Wise or not, Hungary’s proposed law was claimed by von der Leyen to be contrary to the fundamental or founding principles of the European Union. (I have no great admiration for the founders of the European Union, but I doubt that they had transgender rights in the forefronts of their minds when they founded it.) Of course, her ringing assertion the European Union will not allow anyone in its society to be discriminated against is either a lie or stupid. Life itself imposes the obligation to discriminate, between good and bad, right and wrong, beauty and ugliness, wisdom and foolishness, cleverness and idiocy, prudence and bravery, and so forth. We must discriminate even between two things both of which are desirable in themselves, when we cannot have both. Certain people must be discriminated against, for example serial killers and terrorists. Borders within Europe may have been partially abolished (though resurrected soon enough when a crisis occurs), but there are still borders between Europe and the rest of the world. Illegal immigrants will continue to be discriminated against, ineffectually no doubt given the total administrative incompetence of most countries, but still as a matter of principle.
One of the problems with Western society that has made it not only appear to be, but actually to be decadent, is what might be called its umbilicism, the habit of navel-gazing as if there were no world exterior to itself. Only navel-gazers could imagine that questions raised by transgenderism are serious. The West pretends to multiculturalism but has no real interest in developments outside its own borders. Like spoiled children growing up in the lap of luxury, it can’t imagine a world that doesn’t respond to its whims, let alone that threatens it, and this despite its catastrophic history almost within living memory. The failure of the imagination is almost total.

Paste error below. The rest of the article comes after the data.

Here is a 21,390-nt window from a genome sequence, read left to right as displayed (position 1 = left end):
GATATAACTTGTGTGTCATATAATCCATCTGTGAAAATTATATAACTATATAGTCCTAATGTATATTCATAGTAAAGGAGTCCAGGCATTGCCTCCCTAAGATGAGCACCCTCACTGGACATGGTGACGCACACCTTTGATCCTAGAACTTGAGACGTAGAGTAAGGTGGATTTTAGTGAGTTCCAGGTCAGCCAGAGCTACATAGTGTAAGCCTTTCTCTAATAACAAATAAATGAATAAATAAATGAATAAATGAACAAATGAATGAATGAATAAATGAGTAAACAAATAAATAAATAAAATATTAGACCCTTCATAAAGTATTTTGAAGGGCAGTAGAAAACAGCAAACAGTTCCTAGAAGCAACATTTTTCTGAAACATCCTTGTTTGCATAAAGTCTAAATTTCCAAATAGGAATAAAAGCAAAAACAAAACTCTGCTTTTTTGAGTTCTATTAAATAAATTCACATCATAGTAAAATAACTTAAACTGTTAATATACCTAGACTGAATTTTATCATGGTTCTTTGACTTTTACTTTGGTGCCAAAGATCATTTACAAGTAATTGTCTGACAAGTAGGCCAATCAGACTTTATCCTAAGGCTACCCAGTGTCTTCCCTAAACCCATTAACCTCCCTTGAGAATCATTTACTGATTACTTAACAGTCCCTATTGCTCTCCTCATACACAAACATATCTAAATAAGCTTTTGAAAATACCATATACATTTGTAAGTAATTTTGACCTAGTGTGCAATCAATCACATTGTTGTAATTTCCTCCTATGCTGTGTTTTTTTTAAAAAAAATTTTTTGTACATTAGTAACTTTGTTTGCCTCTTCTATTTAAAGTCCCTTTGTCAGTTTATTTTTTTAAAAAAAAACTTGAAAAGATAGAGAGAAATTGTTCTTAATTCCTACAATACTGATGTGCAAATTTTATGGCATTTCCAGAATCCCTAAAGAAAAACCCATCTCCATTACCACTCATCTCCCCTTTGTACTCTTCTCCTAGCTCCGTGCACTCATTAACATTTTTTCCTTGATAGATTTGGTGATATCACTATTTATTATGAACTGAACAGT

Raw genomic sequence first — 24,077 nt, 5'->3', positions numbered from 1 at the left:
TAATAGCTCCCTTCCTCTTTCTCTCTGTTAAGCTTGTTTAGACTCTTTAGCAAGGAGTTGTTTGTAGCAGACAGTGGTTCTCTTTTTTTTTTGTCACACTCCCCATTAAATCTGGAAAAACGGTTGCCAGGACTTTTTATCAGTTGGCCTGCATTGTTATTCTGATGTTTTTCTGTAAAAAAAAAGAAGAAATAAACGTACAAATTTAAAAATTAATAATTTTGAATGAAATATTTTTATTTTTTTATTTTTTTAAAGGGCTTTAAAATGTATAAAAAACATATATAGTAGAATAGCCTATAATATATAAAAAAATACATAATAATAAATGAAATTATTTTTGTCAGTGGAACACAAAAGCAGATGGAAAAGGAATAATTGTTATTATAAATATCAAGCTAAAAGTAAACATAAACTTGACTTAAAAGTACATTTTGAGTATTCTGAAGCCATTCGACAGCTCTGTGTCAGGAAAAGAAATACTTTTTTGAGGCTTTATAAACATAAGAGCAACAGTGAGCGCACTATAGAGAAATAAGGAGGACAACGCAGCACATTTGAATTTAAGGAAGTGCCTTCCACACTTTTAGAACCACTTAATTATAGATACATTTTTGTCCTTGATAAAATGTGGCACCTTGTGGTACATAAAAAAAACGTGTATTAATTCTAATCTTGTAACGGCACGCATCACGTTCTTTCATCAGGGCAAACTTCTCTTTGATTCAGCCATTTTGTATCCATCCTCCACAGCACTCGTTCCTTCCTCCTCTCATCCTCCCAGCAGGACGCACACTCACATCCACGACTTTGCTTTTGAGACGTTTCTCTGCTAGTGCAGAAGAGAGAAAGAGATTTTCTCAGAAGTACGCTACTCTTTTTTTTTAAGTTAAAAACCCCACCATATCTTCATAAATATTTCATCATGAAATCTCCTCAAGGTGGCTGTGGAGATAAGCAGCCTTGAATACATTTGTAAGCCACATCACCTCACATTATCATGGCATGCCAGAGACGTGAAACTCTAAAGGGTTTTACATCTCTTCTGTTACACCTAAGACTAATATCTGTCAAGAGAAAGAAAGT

When authoritarian leaders of powerful countries see statues erected to a man merely because he was killed by a policeman and sanctified though he had led a thoroughly bad and indeed vicious life, they must surely think that the West is an overripe fruit that needs only a little shake to drop from the tree, incapable as it appears to be of distinguishing between a minor event and a major threat. For them, a serious country is one that can lock up thousands if not millions of its citizens with impunity, control access to information, and arm itself to the teeth, with or without impoverishing the entire nation.
Our challenge is to prove them wrong. For all our faults, our weaknesses, our foolishness, our dishonesties, our willful blindness, our errors, our self-indulgence, our way of life is incomparably superior, at least for us, to theirs, and must be defended. The verdict on whether we have the resolve to do so is not yet in, but not all the auguries are good.
First published in the Epoch Times.